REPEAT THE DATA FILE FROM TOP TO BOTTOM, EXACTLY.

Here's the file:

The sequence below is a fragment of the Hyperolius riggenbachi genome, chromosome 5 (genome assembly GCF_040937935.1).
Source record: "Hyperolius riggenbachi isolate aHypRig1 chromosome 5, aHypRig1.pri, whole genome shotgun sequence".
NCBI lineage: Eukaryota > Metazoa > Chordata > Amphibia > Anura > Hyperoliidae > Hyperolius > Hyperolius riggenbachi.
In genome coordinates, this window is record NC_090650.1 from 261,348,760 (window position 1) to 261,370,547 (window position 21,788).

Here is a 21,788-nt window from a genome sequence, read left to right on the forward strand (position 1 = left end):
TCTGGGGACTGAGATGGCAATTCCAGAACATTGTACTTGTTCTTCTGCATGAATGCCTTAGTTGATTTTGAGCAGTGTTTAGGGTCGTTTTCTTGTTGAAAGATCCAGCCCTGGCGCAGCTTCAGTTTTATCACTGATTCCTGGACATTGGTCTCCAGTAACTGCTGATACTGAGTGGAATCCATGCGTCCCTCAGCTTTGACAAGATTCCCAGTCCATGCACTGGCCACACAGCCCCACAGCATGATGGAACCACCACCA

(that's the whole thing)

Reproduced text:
The sequence below is a fragment of the Hyperolius riggenbachi genome, chromosome 5 (genome assembly GCF_040937935.1).
Source record: "Hyperolius riggenbachi isolate aHypRig1 chromosome 5, aHypRig1.pri, whole genome shotgun sequence".
NCBI lineage: Eukaryota > Metazoa > Chordata > Amphibia > Anura > Hyperoliidae > Hyperolius > Hyperolius riggenbachi.
In genome coordinates, this window is record NC_090650.1 from 261,348,760 (window position 1) to 261,370,547 (window position 21,788).

Here is a 21,788-nt window from a genome sequence, read left to right on the forward strand (position 1 = left end):
TCTGGGGACTGAGATGGCAATTCCAGAACATTGTACTTGTTCTTCTGCATGAATGCCTTAGTTGATTTTGAGCAGTGTTTAGGGTCGTTTTCTTGTTGAAAGATCCAGCCCTGGCGCAGCTTCAGTTTTATCACTGATTCCTGGACATTGGTCTCCAGTAACTGCTGATACTGAGTGGAATCCATGCGTCCCTCAGCTTTGACAAGATTCCCAGTCCATGCACTGGCCACACAGCCCCACAGCATGATGGAACCACCACCA